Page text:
The truth of the matter is that people do work far more for social and personal reasons than just pure monetary gain. They want freedom, they want to learn, they want prestige and recognition from their peers, they want to see the world, they want to express themselves... look at stuff like Stack Exchange and all sorts of other "gamified" systems online. People will work their asses off for a virtual merit badge or to increase a progress bar on a screen.

    Corey Doctorow's "Down and Out in the Magic Kingdom" is an interesting look at how a post-scarcity economy based on prestige might work. We're going to have to figure out what to do with the majority of the human race when AI and robots are better and cheaper than the average untrained human. It's only a matter of time.

  • by MetricT ( 128876 ) on Thursday April 21, 2016 @04:46PM (#51959163) Homepage

    Today, doing nothing really isn't an option. You *have* to work somehow. By offering a basic income, you are, in effect, creating competition for those jobs. If I have the leverage to say "no", if some people find "nothing" a competitive alternative, then supply-and-demand for workers says that prices (ie, salary) will have to go up to match.

    It's a double-whammy against the wealthy, in that they will have to pay a large chunk of *both* the basic income and the delta in salaries. On the other hand, they have benefited the most from income/wealth inequality over the last 3 decades, and increased automation will only make a basic income more necessary.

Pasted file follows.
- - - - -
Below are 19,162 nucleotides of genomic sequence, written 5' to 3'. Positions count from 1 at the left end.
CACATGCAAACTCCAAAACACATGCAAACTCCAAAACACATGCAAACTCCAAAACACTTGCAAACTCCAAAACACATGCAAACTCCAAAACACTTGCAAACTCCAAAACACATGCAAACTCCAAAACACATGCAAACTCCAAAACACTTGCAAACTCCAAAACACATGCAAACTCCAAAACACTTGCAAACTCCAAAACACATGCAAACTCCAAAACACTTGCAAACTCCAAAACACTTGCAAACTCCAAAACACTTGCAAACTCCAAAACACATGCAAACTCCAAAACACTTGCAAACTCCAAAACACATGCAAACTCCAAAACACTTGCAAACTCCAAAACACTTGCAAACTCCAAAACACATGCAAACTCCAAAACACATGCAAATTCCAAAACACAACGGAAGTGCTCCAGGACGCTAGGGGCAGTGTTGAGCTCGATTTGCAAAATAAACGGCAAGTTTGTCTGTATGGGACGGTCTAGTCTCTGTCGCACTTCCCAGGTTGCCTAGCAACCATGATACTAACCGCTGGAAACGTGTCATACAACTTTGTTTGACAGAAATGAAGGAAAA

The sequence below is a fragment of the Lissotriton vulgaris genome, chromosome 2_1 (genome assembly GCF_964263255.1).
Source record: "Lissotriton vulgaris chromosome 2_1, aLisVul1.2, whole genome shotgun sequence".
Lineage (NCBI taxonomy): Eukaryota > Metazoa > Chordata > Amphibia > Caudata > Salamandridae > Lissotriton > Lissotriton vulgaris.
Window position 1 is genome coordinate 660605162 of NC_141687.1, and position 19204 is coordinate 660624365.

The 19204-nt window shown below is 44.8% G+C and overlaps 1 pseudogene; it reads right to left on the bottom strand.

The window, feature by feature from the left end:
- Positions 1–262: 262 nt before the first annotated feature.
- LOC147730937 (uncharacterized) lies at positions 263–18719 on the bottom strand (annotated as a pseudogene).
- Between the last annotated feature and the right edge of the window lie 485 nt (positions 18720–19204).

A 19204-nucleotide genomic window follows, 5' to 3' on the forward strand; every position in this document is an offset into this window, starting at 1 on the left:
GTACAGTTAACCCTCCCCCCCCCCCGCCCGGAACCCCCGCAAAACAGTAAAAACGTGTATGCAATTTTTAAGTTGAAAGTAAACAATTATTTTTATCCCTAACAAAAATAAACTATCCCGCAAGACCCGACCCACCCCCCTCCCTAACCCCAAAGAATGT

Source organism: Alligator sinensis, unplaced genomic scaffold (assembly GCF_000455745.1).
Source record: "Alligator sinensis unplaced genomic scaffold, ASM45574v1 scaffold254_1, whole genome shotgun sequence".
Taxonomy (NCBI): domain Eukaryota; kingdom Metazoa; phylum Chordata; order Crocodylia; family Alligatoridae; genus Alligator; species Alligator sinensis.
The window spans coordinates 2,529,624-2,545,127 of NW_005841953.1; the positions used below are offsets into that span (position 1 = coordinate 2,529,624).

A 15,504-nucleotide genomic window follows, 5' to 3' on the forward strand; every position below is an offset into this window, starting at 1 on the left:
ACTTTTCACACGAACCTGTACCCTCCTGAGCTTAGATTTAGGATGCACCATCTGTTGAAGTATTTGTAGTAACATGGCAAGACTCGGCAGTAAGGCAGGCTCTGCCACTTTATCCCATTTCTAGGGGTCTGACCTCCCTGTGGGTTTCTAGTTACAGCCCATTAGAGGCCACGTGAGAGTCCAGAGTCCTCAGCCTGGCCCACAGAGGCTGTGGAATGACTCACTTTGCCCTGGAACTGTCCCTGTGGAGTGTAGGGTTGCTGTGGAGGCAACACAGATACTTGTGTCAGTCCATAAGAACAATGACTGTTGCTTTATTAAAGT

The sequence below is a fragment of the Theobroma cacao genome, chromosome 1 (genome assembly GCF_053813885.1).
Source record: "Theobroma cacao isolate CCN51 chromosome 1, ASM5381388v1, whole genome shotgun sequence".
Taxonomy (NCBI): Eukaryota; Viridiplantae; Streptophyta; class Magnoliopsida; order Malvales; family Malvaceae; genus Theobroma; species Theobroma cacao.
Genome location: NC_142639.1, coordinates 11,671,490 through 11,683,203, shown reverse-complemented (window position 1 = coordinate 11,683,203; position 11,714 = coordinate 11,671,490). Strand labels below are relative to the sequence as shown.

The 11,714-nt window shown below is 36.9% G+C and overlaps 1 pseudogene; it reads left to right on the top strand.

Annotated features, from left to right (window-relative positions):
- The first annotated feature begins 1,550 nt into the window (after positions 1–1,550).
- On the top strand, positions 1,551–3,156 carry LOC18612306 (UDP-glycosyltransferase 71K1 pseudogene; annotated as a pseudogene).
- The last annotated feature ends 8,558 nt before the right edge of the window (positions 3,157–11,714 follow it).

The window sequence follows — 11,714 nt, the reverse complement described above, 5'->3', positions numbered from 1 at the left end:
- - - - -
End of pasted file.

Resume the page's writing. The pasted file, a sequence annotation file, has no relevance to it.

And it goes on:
I'm not sure *anyone* has fully thought through the action-and-reaction of basic income, so I can't honestly say that it's "good", but one way or another its time may be coming.

  • by FoolishBluntman ( 880780 ) on Thursday April 21, 2016 @04:46PM (#51959167)
    I write software and smoke Pot, I make over $200K/year, maybe this view that if you smoke Pot, then you're a a slacker should be thrown out. Also, I live in Southern California, I don't think of myself as "Rich". I kinda of laugh when I see people get upset over $15/hour basic wage since you're definitely way below the poverty line in Southern California at $30K/year.
  • by petes_PoV ( 912422 ) on Thursday April 21, 2016 @04:48PM (#51959193)

    but if 10% of the people go create incredible new products and services and new wealth

    And what happens when that "90%" includes all the teachers, law enforcement, hospital workers and fire crews? Basically the people who do the shitty, but necessary, jobs that keep societies running?

    It's fine for the aspirational people to assume that everyone is like them - but they aren't. Most people do the least-worst job that allows them to keep a roof, feed their kids and keep the lights on. Remove the need for them to work to do that and the food stops coming, the lights go out and the roof doesn't get repaired. If you will rely on those with some sort of moral imperative to earn, or those for whom work is a joy rather than an inconvenient necessity, then your society won't last a month.

    Would you do a dangerous, unpleasant, stressful or demeaning job if you didn't need to? I don't see those sectors having many volunteer workers.

  • by PPH ( 736903 ) on Thursday April 21, 2016 @05:38PM (#51959725)

    We just finance this with a tax on venture capitalists. Right, Mr. Altman?